Say Hello for your Mental Health

Lockdown has been a strange time.  In normal times I walk in and around my local area and we’re lucky to have such a beautiful area to walk around in.  Edinburgh is incredibly lucky that it has so many places of beauty all within a city.  We really don’t have to travel far to find peace and tranquility within our gorgeous and historically soaked city.

However, lockdown began about a thousand weeks ago and things changed.  Suddenly walking was a “right” and people got defensive about it.  People were walking around not looking at each other, seemingly ready for a bombardment from others about why they were out.

Sadly, some people thought that lockdown meant no one was allowed out and that people who were out were breaking the law.  It was, of course, untrue.  It led to arguments on everyone’s favourite argument site – Facebook.   People raged about those who dared to go outside and for a while things were awful.

Out walking myself or with the dog and people wouldn’t look at anyone else.  If Marly dared to go up and see someone he was almost treated like a leper.  It was disheartening to see the amount of distrust people had in each other.  Also in our four-legged friends.

Thankfully there seems to have been a change in the last few days.

On Friday I met a woman on a local walk.  We talked at a physical distance of six feet (probably more).  She engaged the conversation by mentioning the beauty of the blossom trees and how, with the slight breeze, it was like walking in the gentle snow.  I agreed.  It turned out that she didn’t actually know where she was but that she cooked a daily meal for a local elderly lady and on Friday she had decided to take her hours exercise in the location of that lady rather than near her own home.

She knew nothing of the area or even where to walk so asked me.  I spent some time talking to her and explaining where she was and where all the local walks went and how to get there.  One part of the walk I explained to her was actually near to where the lady she cooked for lived, she realised.  She set off looking forward to this new walk that would bring her to the lady’s house.  We agreed how lucky we were in Edinburgh before she went.  I hope she had a great walk.

We’re all in this together. We’re all allowed to be out for a walk whether alone, with the the dog or going to the shops.  Don’t be afraid of your fellow walker.

Some people are out there to help with their mental health.  It’s the only help they are getting at the moment with key services closed.  Be nice to each other.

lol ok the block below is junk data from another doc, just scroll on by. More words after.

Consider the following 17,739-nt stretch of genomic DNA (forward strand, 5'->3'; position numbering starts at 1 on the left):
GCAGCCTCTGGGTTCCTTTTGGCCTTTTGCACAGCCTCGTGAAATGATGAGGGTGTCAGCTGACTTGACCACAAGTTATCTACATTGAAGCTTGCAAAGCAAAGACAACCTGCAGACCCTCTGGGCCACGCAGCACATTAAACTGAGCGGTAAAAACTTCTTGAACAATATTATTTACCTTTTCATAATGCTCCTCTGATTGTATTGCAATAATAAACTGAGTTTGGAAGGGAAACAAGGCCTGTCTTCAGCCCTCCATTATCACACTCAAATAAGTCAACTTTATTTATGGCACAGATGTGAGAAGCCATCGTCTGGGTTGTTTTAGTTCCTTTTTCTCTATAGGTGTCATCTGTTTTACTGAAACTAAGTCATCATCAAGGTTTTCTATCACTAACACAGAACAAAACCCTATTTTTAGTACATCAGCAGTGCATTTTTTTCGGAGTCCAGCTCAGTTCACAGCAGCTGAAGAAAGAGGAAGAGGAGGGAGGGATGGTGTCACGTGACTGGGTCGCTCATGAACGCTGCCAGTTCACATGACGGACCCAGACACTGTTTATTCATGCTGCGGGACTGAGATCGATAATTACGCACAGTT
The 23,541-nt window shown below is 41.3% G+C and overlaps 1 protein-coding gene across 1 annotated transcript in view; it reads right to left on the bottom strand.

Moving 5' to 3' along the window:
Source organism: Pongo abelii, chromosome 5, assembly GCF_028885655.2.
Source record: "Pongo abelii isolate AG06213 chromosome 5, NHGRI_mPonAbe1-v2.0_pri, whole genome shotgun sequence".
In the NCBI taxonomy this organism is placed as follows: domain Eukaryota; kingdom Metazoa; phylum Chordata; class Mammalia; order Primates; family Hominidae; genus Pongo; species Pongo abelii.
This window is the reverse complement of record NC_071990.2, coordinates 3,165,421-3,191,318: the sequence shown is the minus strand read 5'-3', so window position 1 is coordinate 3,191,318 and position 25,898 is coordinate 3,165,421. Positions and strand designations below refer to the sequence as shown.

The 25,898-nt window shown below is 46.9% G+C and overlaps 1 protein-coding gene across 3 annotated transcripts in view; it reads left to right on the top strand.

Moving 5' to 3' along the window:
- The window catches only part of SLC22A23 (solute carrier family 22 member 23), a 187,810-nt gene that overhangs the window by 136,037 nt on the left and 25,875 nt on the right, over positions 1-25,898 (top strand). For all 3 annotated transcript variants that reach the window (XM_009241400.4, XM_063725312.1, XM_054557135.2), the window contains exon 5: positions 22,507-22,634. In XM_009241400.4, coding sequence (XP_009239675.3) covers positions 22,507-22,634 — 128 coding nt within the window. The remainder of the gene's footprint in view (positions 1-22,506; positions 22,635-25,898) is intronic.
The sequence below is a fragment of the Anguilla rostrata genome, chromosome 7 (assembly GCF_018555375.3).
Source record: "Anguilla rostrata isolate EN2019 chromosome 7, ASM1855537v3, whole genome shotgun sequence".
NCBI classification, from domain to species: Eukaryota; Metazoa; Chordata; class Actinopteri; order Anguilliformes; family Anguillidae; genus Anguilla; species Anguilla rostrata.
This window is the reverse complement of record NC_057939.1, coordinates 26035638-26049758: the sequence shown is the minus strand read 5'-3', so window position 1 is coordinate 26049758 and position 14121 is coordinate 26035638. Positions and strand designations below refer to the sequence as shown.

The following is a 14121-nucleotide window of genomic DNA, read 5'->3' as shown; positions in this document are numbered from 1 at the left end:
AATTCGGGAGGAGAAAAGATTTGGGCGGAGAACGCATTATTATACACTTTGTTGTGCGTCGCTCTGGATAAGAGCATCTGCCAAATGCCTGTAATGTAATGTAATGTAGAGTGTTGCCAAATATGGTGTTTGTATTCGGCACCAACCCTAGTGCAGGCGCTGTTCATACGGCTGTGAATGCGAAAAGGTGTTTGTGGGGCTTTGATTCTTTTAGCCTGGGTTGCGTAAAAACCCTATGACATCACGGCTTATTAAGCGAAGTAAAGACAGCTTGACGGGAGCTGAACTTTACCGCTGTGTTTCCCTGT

We are all going through this awful time.  We should be doing it together.  Six feet/two metres is a physical distance only.  Don’t let it stop you talking to people.  Say hello to strangers, wave to people a distance away.  It will help you and it will help them.  It means the world.


One thought on “Say Hello for your Mental Health

  1. Reblogged this on Of Passion and of Mirth and commented:
    Totally in agreement with my old friend Gemma on this. That hasn’t always been the case! 😱😩😨
    We have had to work very hard at even remaining civil to each other at times. But I’ve always tried to force myself to avoid, through bad character, mischievousness, or recklessness, rubbing Gemma up the wrong way and she, I think, has been doing something the same.
    Intelligent, caring, sensible friends like Gemma are worth working to keep, perhaps this kind of friendship is “worth fighting for”. It’s not the romantic love Sheryl née Tweedie was singing about, but isn’t it just as important? Like the caring social distancing Gemma writes of, the kind nod or smile in passing, the compassion and willingness to try to understand each other.
    Just because we are often really radically different from one another should not be grounds for suspicion. Trust one another, give each other the bemefit of the doubt. Be slower to take offence, assume, accuse gossip (Facebookers!)
    Perhaps we should try to walk “up to about an hour” (M Gove) in someone else’s shoes – every day. And maybe stop to talk to someone who looks lost.
    Thank you, Gemma, for persevering with me at a distance! 😘

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